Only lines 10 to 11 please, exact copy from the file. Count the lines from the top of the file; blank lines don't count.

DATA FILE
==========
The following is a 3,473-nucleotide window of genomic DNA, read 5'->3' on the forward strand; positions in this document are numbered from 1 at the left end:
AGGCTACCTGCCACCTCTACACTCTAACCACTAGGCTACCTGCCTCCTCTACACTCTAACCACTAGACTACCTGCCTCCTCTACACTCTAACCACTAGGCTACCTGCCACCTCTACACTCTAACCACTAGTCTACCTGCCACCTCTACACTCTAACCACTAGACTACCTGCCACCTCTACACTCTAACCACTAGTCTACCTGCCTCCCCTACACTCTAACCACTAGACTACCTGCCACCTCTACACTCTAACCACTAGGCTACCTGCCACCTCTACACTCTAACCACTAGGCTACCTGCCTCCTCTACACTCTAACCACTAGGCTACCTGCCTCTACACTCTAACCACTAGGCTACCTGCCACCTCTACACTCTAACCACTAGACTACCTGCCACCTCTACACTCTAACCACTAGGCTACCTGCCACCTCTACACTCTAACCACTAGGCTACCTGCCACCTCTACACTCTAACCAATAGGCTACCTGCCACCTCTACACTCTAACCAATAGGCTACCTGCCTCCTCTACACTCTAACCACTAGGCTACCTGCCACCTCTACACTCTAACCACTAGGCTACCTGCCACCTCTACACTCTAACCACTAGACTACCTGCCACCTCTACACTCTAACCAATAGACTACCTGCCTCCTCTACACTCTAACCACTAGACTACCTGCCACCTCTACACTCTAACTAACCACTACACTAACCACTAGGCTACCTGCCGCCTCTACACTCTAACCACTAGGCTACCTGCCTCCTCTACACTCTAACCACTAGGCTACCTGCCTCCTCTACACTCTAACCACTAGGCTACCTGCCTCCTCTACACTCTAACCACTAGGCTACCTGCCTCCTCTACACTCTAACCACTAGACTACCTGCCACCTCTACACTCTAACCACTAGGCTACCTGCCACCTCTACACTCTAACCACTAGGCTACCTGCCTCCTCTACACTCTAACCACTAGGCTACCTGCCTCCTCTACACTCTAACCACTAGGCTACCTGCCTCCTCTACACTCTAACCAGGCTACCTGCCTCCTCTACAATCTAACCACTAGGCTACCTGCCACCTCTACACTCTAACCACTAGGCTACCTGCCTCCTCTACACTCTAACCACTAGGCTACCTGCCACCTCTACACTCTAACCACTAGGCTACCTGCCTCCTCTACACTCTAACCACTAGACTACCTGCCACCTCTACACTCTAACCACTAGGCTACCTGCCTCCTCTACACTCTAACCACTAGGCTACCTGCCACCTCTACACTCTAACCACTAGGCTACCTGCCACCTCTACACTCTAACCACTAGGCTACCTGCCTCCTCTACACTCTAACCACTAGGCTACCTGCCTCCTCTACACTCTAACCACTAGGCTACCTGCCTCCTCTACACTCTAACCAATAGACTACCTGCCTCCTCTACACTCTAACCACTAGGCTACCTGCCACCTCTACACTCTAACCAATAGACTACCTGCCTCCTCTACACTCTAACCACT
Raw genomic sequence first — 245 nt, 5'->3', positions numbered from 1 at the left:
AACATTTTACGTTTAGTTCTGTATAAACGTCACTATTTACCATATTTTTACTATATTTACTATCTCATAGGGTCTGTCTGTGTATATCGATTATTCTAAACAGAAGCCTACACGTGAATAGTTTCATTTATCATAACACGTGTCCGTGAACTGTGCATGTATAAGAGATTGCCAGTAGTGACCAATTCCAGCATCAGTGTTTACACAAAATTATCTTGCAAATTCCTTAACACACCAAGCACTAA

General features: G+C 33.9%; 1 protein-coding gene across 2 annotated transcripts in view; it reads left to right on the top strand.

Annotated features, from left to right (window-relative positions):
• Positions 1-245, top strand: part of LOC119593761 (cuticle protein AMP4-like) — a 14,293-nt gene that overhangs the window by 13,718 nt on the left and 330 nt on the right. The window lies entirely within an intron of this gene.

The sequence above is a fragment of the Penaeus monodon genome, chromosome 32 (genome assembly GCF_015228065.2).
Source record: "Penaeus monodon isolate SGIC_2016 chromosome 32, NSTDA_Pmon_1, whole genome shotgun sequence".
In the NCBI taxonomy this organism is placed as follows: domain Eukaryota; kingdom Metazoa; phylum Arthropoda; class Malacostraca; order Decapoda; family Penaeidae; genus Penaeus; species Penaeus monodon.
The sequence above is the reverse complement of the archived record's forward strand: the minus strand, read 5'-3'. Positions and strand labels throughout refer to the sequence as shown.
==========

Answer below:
In the NCBI taxonomy this organism is placed as follows: domain Eukaryota; kingdom Metazoa; phylum Arthropoda; class Malacostraca; order Decapoda; family Penaeidae; genus Penaeus; species Penaeus monodon.
The sequence above is the reverse complement of the archived record's forward strand: the minus strand, read 5'-3'. Positions and strand labels throughout refer to the sequence as shown.